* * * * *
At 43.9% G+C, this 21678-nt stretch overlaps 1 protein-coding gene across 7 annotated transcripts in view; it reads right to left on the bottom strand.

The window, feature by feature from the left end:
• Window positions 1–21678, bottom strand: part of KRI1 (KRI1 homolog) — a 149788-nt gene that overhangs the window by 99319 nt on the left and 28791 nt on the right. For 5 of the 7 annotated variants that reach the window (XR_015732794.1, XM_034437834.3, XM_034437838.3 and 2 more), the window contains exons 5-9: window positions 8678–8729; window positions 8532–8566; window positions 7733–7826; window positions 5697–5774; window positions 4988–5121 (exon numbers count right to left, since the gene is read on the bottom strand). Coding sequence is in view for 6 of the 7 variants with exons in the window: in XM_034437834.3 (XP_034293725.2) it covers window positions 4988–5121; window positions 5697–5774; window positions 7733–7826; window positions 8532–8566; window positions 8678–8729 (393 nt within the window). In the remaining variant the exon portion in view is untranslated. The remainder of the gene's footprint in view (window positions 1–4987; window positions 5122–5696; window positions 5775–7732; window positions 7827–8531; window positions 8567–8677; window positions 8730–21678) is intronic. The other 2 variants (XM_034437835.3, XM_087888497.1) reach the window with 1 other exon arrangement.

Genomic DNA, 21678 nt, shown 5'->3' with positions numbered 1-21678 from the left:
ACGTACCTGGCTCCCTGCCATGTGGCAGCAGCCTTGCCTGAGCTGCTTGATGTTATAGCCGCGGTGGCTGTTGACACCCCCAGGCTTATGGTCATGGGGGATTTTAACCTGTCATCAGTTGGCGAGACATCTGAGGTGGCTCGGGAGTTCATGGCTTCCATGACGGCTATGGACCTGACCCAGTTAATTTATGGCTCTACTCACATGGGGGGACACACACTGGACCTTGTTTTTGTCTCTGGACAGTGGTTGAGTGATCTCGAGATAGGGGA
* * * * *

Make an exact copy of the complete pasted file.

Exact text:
At 43.9% G+C, this 21678-nt stretch overlaps 1 protein-coding gene across 7 annotated transcripts in view; it reads right to left on the bottom strand.

The window, feature by feature from the left end:
• Window positions 1–21678, bottom strand: part of KRI1 (KRI1 homolog) — a 149788-nt gene that overhangs the window by 99319 nt on the left and 28791 nt on the right. For 5 of the 7 annotated variants that reach the window (XR_015732794.1, XM_034437834.3, XM_034437838.3 and 2 more), the window contains exons 5-9: window positions 8678–8729; window positions 8532–8566; window positions 7733–7826; window positions 5697–5774; window positions 4988–5121 (exon numbers count right to left, since the gene is read on the bottom strand). Coding sequence is in view for 6 of the 7 variants with exons in the window: in XM_034437834.3 (XP_034293725.2) it covers window positions 4988–5121; window positions 5697–5774; window positions 7733–7826; window positions 8532–8566; window positions 8678–8729 (393 nt within the window). In the remaining variant the exon portion in view is untranslated. The remainder of the gene's footprint in view (window positions 1–4987; window positions 5122–5696; window positions 5775–7732; window positions 7827–8531; window positions 8567–8677; window positions 8730–21678) is intronic. The other 2 variants (XM_034437835.3, XM_087888497.1) reach the window with 1 other exon arrangement.

Genomic DNA, 21678 nt, shown 5'->3' with positions numbered 1-21678 from the left:
ACGTACCTGGCTCCCTGCCATGTGGCAGCAGCCTTGCCTGAGCTGCTTGATGTTATAGCCGCGGTGGCTGTTGACACCCCCAGGCTTATGGTCATGGGGGATTTTAACCTGTCATCAGTTGGCGAGACATCTGAGGTGGCTCGGGAGTTCATGGCTTCCATGACGGCTATGGACCTGACCCAGTTAATTTATGGCTCTACTCACATGGGGGGACACACACTGGACCTTGTTTTTGTCTCTGGACAGTGGTTGAGTGATCTCGAGATAGGGGA